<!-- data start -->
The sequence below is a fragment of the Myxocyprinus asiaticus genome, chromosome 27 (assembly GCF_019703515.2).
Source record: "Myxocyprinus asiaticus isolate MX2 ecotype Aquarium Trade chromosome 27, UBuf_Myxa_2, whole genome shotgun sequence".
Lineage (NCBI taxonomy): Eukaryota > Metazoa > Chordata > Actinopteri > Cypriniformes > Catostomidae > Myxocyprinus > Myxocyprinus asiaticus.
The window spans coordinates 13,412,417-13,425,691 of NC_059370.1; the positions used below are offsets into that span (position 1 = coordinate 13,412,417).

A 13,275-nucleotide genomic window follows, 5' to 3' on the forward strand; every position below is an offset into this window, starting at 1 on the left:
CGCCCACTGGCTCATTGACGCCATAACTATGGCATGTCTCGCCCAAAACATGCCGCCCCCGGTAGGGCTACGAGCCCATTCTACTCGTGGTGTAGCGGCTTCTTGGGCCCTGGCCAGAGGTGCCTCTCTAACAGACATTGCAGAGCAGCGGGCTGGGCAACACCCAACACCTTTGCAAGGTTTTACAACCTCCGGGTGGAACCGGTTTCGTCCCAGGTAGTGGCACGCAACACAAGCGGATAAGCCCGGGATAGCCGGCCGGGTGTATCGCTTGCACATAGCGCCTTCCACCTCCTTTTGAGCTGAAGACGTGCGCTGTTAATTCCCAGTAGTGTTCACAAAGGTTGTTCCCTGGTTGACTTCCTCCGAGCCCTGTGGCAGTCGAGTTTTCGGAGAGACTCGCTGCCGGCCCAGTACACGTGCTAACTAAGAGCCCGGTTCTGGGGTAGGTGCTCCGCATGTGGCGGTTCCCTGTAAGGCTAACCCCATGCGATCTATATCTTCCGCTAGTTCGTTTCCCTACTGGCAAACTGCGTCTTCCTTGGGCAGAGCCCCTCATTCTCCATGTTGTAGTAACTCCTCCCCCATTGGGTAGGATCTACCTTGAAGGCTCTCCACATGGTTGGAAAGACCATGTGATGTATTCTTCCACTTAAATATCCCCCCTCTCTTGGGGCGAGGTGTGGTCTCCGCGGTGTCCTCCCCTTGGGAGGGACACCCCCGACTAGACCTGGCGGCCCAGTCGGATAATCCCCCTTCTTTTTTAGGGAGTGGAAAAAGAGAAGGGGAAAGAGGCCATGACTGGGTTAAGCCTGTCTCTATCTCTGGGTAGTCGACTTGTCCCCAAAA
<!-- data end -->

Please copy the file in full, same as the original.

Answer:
The sequence below is a fragment of the Myxocyprinus asiaticus genome, chromosome 27 (assembly GCF_019703515.2).
Source record: "Myxocyprinus asiaticus isolate MX2 ecotype Aquarium Trade chromosome 27, UBuf_Myxa_2, whole genome shotgun sequence".
Lineage (NCBI taxonomy): Eukaryota > Metazoa > Chordata > Actinopteri > Cypriniformes > Catostomidae > Myxocyprinus > Myxocyprinus asiaticus.
The window spans coordinates 13,412,417-13,425,691 of NC_059370.1; the positions used below are offsets into that span (position 1 = coordinate 13,412,417).

A 13,275-nucleotide genomic window follows, 5' to 3' on the forward strand; every position below is an offset into this window, starting at 1 on the left:
CGCCCACTGGCTCATTGACGCCATAACTATGGCATGTCTCGCCCAAAACATGCCGCCCCCGGTAGGGCTACGAGCCCATTCTACTCGTGGTGTAGCGGCTTCTTGGGCCCTGGCCAGAGGTGCCTCTCTAACAGACATTGCAGAGCAGCGGGCTGGGCAACACCCAACACCTTTGCAAGGTTTTACAACCTCCGGGTGGAACCGGTTTCGTCCCAGGTAGTGGCACGCAACACAAGCGGATAAGCCCGGGATAGCCGGCCGGGTGTATCGCTTGCACATAGCGCCTTCCACCTCCTTTTGAGCTGAAGACGTGCGCTGTTAATTCCCAGTAGTGTTCACAAAGGTTGTTCCCTGGTTGACTTCCTCCGAGCCCTGTGGCAGTCGAGTTTTCGGAGAGACTCGCTGCCGGCCCAGTACACGTGCTAACTAAGAGCCCGGTTCTGGGGTAGGTGCTCCGCATGTGGCGGTTCCCTGTAAGGCTAACCCCATGCGATCTATATCTTCCGCTAGTTCGTTTCCCTACTGGCAAACTGCGTCTTCCTTGGGCAGAGCCCCTCATTCTCCATGTTGTAGTAACTCCTCCCCCATTGGGTAGGATCTACCTTGAAGGCTCTCCACATGGTTGGAAAGACCATGTGATGTATTCTTCCACTTAAATATCCCCCCTCTCTTGGGGCGAGGTGTGGTCTCCGCGGTGTCCTCCCCTTGGGAGGGACACCCCCGACTAGACCTGGCGGCCCAGTCGGATAATCCCCCTTCTTTTTTAGGGAGTGGAAAAAGAGAAGGGGAAAGAGGCCATGACTGGGTTAAGCCTGTCTCTATCTCTGGGTAGTCGACTTGTCCCCAAAA